British Airways seeks info on cabin crew criticism of airline
British Airways has asked call centre staff to collect complaints by passengers about cabin crew discussing strike action with customers or making "adverse comments" about the airline.
British Airways has asked call centre staff to collect complaints by passengers about cabin crew discussing strike action with customers or making “adverse comments” about the airline.
The carrier’s inflight customer experience unit, which manages flight attendants, has launched a trial in which examples of “inappropriate comments” to passengers will be relayed to staff.
A memo to call centre employees states: “The inflight customer experience team would like to track details of when passengers have made complaints about our crew that are deemed serious enough to take disciplinary action.”
The instructions add that managers at the inflight division are seeking examples of complaints that “would be suitable for feedback to the crew members”. It asks for complaints relating to racist remarks, inappropriate comments about passengers, swearing, adverse comments about BA, and inappropriate comments about strike action.
BA said examples of swearing, racism or inappropriate comments by cabin crew were extremely rare and the trial did not indicate a disciplinary crackdown.
Disciplinary proceedings against cabin crew have become a barrier to resolving an industrial dispute with the Unite trade union after the sacking of 13 flight attendants and the suspension of more than 60 since a dispute over changes to working practices erupted last year. Those suspended include a shop steward responsible for representing staff in disciplinary cases.
BA pilots and cabin crew have raised concerns about morale during the industrial action, amid concerns that discussing the dispute could lead to accusations from colleagues of bullying and harassment. Writing for Comment is Free this year, a senior pilot wrote of “unsustainable” tensions on flights after 22 days of industrial action.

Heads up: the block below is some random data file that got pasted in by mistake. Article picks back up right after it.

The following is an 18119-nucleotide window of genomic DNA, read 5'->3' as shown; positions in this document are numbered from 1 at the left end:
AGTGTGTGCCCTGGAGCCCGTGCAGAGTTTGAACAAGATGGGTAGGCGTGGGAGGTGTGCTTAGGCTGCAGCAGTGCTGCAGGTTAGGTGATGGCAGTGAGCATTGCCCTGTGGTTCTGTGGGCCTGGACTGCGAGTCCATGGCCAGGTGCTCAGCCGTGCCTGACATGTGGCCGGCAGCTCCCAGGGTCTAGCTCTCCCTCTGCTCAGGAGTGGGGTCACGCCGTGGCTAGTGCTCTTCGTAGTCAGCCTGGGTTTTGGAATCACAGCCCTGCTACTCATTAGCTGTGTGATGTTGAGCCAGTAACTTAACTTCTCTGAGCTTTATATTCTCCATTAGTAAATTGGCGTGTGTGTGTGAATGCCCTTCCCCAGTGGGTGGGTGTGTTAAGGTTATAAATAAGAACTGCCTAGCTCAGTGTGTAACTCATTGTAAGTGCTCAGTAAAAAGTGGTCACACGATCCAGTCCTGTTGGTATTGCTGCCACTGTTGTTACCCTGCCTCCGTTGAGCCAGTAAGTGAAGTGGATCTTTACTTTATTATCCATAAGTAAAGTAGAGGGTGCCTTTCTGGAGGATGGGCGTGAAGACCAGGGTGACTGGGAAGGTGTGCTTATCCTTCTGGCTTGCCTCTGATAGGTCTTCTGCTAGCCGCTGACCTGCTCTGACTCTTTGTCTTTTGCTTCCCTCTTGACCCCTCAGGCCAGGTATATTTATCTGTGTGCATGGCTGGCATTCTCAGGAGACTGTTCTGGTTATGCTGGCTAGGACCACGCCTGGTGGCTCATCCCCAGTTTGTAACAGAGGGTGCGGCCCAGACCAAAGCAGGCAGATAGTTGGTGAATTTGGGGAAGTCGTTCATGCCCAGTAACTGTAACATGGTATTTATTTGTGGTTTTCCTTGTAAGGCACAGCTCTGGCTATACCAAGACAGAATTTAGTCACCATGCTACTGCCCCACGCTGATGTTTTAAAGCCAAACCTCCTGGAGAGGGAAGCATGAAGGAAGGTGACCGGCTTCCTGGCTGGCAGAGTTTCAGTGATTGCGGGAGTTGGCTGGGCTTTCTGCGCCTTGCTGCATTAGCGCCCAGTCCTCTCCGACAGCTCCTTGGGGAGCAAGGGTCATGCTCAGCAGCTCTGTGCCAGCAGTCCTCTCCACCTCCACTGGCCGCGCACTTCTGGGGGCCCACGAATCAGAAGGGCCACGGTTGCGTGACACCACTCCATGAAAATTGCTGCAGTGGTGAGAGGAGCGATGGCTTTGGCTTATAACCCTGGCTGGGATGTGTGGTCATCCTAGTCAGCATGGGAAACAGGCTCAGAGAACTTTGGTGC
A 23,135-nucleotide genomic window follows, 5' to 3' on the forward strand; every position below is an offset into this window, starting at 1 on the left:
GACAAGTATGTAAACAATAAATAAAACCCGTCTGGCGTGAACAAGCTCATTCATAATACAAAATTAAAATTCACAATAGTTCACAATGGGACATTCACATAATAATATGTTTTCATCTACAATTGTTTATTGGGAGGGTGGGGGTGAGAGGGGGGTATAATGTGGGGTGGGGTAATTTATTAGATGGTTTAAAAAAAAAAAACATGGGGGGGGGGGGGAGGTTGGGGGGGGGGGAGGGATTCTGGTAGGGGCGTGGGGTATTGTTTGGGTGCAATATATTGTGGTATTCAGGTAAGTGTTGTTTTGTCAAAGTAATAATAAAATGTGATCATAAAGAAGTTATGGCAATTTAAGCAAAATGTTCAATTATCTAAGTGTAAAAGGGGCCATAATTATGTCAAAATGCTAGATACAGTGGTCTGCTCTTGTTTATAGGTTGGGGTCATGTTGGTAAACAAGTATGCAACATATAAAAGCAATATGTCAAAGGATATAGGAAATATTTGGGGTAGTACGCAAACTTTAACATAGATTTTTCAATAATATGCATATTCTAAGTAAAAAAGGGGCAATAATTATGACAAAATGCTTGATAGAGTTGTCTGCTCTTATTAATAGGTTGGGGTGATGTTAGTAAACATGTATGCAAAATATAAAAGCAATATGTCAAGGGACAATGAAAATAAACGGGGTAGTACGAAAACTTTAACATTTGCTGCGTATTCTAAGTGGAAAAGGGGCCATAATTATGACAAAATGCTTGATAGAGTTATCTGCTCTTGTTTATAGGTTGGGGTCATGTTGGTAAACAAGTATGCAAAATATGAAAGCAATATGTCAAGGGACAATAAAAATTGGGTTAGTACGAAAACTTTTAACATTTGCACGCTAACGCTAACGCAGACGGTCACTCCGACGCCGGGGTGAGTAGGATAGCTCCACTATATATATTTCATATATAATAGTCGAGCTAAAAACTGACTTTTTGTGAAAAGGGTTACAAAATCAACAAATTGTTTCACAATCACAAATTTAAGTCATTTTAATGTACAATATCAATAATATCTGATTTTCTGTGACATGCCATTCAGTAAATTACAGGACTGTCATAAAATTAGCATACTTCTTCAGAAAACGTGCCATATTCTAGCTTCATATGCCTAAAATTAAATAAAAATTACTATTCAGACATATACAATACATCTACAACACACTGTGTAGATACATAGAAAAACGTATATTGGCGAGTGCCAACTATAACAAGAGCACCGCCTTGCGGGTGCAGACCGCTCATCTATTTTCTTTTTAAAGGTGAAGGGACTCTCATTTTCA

“Having recently returned from a trip during the strike, what ‘outsiders’ can’t see is the fear, intimidation and unsustainable conditions endured by those who are working,” said the pilot.
BA said the trial was part of a drive to improve feedback between customers and staff. “The trial relates simply to a new method of collating information about any complaints.
“We have always investigated complaints and will continue to do so. The trial will make no difference to the conduct of disciplinary procedures, should any investigations lead to them.”
Unite represents about 30,000 of BA’s 40,000-strong workforce and has threatened to escalate the cabin crew dispute to a company-wide confrontation because of the disciplinary cases.
In an address to all Unite members at BA the Unite joint general secretary, Tony Woodley, said he feared the airline wanted to undermine trade unionism across the business – a charge that BA denies vehemently. Woodley said he intended to call a meeting of senior shop stewards at BA to discuss a co-ordinated response.
However, he played down the prospect of a rapid move to an industrial ballot.
BA said it was committed to working with trade unions and had already agreed deals with Unite over eliminating its pension deficit.